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Little Things Matter

Little Things Matter

The devil is in the details, or God is in the details, depending on who you ask. Little things mean a lot. The things that sometimes we tend to overlook in favor of the big picture are often the things that make the picture big. Details matter.

Anyone can have a relationship with another human being, but it takes hard effort to make it work. One must learn to compromise and value the other persons values, sometimes ahead of one’s own. One must develop a thick skin and understand that things said in anger or in irritation don’t necessarily mean much. Maybe they are indicators of how that person really feels, but do they indicate something that is worth fighting over? Clearly one must use a clear head to consider such matters.

Da Queen and I have had what is by all accounts a good marriage but if anyone would say it’s easy, it’s because we make it look easy. The truth is, we irritate each other all the time. Sometimes we miscalculate the other’s mood; other times we get pissy and deliberately irritate the other or look to pick a fight. There are times I honestly don’t know what the hell I’m saying or doing and yet I say or do it anyway and afterwards I wonder if there’s some sort of alien parasite inside me, manipulating me to do and say things that I know are wrong. I think we all feel that way sometimes.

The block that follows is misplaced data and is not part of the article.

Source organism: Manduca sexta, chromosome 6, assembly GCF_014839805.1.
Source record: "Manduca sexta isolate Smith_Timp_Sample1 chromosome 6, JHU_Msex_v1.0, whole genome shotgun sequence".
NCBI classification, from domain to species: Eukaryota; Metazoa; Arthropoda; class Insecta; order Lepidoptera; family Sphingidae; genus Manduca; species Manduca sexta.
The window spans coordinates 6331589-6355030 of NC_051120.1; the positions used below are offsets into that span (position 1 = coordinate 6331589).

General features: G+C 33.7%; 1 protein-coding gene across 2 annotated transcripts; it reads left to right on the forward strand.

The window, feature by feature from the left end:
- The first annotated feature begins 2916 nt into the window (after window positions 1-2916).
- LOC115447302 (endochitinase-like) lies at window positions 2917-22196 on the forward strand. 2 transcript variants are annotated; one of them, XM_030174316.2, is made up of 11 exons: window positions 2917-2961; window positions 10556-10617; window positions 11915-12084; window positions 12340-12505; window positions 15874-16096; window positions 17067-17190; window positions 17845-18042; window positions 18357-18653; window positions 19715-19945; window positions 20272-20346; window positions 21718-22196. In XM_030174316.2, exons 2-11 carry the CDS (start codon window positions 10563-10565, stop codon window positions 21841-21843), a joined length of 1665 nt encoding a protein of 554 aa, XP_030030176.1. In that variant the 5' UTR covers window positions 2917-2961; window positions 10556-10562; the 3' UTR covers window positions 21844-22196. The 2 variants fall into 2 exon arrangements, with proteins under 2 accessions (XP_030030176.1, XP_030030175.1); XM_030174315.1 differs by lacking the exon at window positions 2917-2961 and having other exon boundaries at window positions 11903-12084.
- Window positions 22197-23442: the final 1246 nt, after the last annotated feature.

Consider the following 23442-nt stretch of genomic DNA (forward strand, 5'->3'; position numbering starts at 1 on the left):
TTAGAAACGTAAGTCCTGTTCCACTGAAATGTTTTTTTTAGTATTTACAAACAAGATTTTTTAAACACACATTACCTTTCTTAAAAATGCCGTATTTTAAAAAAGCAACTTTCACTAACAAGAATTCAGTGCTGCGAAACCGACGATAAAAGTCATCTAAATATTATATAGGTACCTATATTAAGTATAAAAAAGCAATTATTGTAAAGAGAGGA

That’s why the ability to forgive the other’s transgressions becomes a big thing in any relationship. Even though your feelings are hurt, you just have to get past it and move on. There are times I’ve legitimately felt bad about what my wife has said to me in a moment of anger but I realize that it’s just a moment of anger. Occasionally, something leaks out that has to be addressed; when that happens it should be done as calmly and as rationally as possible. Of course, some couples need to fight things out – that works for them and it might work for you. Da Queen and I are far too sensitive for such things. We tend to work better when we’re discussing things as rationally as possible.

But it’s not just about the negatives; it’s about creating the positives. Taking the time to do things for the other indicates that they are important to you. They don’t have to be grand, expensive gestures. Little things can mean a lot; picking up her favorite snack when you’re at the store without being asked. Doing a chore around the house that she doesn’t expect. Making his favorite meal when he’s had a bad day. Things like that can make all the difference between a successful relationship and a failed one.